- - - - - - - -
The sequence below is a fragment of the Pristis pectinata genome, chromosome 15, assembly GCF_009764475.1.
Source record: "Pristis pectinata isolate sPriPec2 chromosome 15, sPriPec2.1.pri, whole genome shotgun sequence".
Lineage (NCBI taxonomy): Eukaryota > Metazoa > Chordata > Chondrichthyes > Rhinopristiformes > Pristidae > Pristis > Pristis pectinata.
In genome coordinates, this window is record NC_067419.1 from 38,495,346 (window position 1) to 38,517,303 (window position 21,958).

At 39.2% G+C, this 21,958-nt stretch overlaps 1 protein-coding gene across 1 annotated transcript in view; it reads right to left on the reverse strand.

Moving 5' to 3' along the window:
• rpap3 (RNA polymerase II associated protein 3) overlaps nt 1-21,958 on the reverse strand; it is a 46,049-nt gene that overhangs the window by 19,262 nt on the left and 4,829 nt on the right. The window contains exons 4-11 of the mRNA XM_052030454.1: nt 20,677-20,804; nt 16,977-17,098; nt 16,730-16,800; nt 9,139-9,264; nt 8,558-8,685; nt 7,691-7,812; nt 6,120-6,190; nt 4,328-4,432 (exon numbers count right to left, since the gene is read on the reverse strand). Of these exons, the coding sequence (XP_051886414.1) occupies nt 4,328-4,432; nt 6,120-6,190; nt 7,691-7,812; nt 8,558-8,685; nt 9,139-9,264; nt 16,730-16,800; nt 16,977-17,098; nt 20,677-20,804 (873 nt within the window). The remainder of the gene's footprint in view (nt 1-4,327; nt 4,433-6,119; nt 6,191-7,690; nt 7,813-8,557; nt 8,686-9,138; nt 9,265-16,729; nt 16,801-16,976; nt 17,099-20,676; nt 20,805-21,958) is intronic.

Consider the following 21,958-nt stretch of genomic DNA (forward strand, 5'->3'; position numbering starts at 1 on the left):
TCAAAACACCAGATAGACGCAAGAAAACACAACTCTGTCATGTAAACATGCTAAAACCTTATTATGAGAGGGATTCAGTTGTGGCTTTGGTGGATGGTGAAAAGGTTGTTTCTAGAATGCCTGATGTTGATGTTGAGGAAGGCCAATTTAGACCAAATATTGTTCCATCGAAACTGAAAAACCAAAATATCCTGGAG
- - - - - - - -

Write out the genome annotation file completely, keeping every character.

The sequence below is a fragment of the Pristis pectinata genome, chromosome 15, assembly GCF_009764475.1.
Source record: "Pristis pectinata isolate sPriPec2 chromosome 15, sPriPec2.1.pri, whole genome shotgun sequence".
Lineage (NCBI taxonomy): Eukaryota > Metazoa > Chordata > Chondrichthyes > Rhinopristiformes > Pristidae > Pristis > Pristis pectinata.
In genome coordinates, this window is record NC_067419.1 from 38,495,346 (window position 1) to 38,517,303 (window position 21,958).

At 39.2% G+C, this 21,958-nt stretch overlaps 1 protein-coding gene across 1 annotated transcript in view; it reads right to left on the reverse strand.

Moving 5' to 3' along the window:
• rpap3 (RNA polymerase II associated protein 3) overlaps nt 1-21,958 on the reverse strand; it is a 46,049-nt gene that overhangs the window by 19,262 nt on the left and 4,829 nt on the right. The window contains exons 4-11 of the mRNA XM_052030454.1: nt 20,677-20,804; nt 16,977-17,098; nt 16,730-16,800; nt 9,139-9,264; nt 8,558-8,685; nt 7,691-7,812; nt 6,120-6,190; nt 4,328-4,432 (exon numbers count right to left, since the gene is read on the reverse strand). Of these exons, the coding sequence (XP_051886414.1) occupies nt 4,328-4,432; nt 6,120-6,190; nt 7,691-7,812; nt 8,558-8,685; nt 9,139-9,264; nt 16,730-16,800; nt 16,977-17,098; nt 20,677-20,804 (873 nt within the window). The remainder of the gene's footprint in view (nt 1-4,327; nt 4,433-6,119; nt 6,191-7,690; nt 7,813-8,557; nt 8,686-9,138; nt 9,265-16,729; nt 16,801-16,976; nt 17,099-20,676; nt 20,805-21,958) is intronic.

Consider the following 21,958-nt stretch of genomic DNA (forward strand, 5'->3'; position numbering starts at 1 on the left):
TCAAAACACCAGATAGACGCAAGAAAACACAACTCTGTCATGTAAACATGCTAAAACCTTATTATGAGAGGGATTCAGTTGTGGCTTTGGTGGATGGTGAAAAGGTTGTTTCTAGAATGCCTGATGTTGATGTTGAGGAAGGCCAATTTAGACCAAATATTGTTCCATCGAAACTGAAAAACCAAAATATCCTGGAG